Q. If I was to take a normal FERS retirement on Dec. 31, 2017, would the money I receive for unused annual leave be income for 2017 or 2018? Also if I have an outstanding TSP loan, would the unpaid balance be reported as taxable income for 2017 or 2018?
Q. I am a recent FERS retiree with 32 years of credited government service and retired at the minimum retirement age of 56 (I was born in 1959). I thought that I can withdraw my TSP at the MRA without incurring early withdrawal penalties. However, in reviewing my 2015 1099-R from TSP, box 7 indicates a (2), which I understand is an early distribution. Is this information correct?
Q. I have reached the age where I can withdrawal my TSP without penalty, but must pay federal tax on it. Do I have to pay federal taxes if I gift it to my 18 year old son or would he pay the taxes on it?
Q. I retired from the Federal Bureau of Prisons on November 28,2014. I withdrew a part of my TSP receiving it on February 17, 2015. When I received my 1099 it identified my distribution code as 1 -early premature distribution. Why is it not code 2-early distribution exception applies, since I am federal law enforcement?
Q. I am a federal employee contributing the maximum to TSP (Traditional). I currently own a Traditional IRA and a Roth IRA, and my wife owns a Roth IRA. As our combined income will soon exceed the threshold for the standard approach to contribute to our Roths, I am investigating strategies to utilize the back door approach to making Roth contributions. The fact I still have a traditional IRA is the issue — it is comprised of $12,000 of after-tax contributions, and $48,000 of pretax earning thus far. If I use the back door approach, I would have a large…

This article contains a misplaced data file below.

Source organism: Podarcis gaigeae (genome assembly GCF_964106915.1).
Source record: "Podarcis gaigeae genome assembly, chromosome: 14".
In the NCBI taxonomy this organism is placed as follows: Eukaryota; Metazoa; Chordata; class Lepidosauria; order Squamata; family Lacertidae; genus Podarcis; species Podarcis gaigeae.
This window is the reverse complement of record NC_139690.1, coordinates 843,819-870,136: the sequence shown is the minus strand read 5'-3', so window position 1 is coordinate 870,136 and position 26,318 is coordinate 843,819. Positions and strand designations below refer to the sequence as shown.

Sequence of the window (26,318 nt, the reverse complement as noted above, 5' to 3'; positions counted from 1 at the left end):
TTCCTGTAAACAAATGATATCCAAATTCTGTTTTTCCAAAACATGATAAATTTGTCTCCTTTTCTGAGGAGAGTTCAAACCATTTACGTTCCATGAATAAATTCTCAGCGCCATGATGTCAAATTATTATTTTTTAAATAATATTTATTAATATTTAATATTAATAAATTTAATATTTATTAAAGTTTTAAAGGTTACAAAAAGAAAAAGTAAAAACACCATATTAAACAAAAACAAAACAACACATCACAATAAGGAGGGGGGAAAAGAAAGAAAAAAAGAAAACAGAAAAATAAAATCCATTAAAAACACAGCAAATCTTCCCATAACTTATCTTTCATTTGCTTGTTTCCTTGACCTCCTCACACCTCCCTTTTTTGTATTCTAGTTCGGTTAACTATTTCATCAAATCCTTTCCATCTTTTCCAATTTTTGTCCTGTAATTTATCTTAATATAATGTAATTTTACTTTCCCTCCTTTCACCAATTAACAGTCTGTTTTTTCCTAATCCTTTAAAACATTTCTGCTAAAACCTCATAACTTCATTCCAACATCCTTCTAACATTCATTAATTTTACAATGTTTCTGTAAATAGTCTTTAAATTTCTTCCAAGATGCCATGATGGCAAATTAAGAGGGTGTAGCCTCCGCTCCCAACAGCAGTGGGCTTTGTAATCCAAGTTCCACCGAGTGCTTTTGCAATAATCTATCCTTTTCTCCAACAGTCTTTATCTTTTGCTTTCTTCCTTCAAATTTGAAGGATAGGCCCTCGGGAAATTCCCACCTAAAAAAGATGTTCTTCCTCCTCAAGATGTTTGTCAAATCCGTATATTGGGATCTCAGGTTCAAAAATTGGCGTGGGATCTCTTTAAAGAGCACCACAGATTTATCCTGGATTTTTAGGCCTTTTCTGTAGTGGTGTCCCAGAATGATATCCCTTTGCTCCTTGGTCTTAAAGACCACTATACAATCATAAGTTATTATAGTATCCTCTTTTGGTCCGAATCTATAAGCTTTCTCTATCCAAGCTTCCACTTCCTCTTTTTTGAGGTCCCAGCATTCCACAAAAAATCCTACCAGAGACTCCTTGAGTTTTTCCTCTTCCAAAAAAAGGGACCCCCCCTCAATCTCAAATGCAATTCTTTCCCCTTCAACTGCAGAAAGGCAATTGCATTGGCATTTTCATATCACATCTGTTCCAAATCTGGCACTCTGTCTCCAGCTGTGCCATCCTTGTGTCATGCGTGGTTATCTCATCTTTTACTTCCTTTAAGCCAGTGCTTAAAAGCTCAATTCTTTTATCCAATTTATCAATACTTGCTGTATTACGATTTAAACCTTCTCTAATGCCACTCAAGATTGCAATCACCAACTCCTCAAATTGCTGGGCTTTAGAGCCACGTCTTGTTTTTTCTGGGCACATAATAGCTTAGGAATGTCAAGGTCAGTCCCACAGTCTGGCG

Q. I was terminated from my position with the Federal Bureau of Prisons (I later got my job back through arbitration), and I’ve withdrawn money from my TSP. I was forced to pay a 20 percent penalty and another 10 percent on top of that. I was told I may be able to get back the 20 percent because it was from a termination. Is this true? If so, how do I accomplish this?
Q. I recently submitted paperwork for a partial withdrawal of my TSP account (I am separated from federal service). I submitted this paperwork with guidance from a certified financial planner and after several phone calls to TSP. I wanted $240,000 rolled over into another retirement vehicle. TSP only sent them $112,000 — taxed the balance and sent me a check. When I called them they said their was nothing I could do now since the money had already been disbursed. I haven’t even received the check yet. What recourse do I have? I do not want to withdraw this money…
Q. I am retiring at the end of January 2016 with 32 years in the work force. I’m turning 55 in February 2016. Can I take a TSP loan out in January 2016, not pay it back, but pay the taxes? Does this still conserve my partial withdrawal option down the road? I was told I would have to take a partial withdrawal in the year I turn 55 to avoid the penalty, but if I do that, I eliminate the option later, and the amount I need would bump into a higher tax bracket. I’d ultimately like to take…
Q. What are tax and/or RMD consequences to a federal employee under FERS who is currently 70 1/2 years old and who does not plan to retire for 2-5 years, but is considering transferring a significant portion (three-quarters) of their TSP to a private insurance-company annuity? The annuity does qualify as an IRA. The federal employee does not plan to access the funds until retirement. Can the employee continue to work for federal government without taking an RMD or paying any taxes on the transfer?
Q. I am on CSRS,over 59 1/2 years old, and thinking of withdrawing my TSP and putting it in a personal account. If, for example, I have $50,000 to withdraw, and there is a 20% tax penalty, as I understand it, this means I receive $40,000. Now, is $50,000 added to my income for tax purposes, or is $40,000 added to it? If it is $50,000, can I include the 20 percent penalty as tax deducted from my income on my tax return?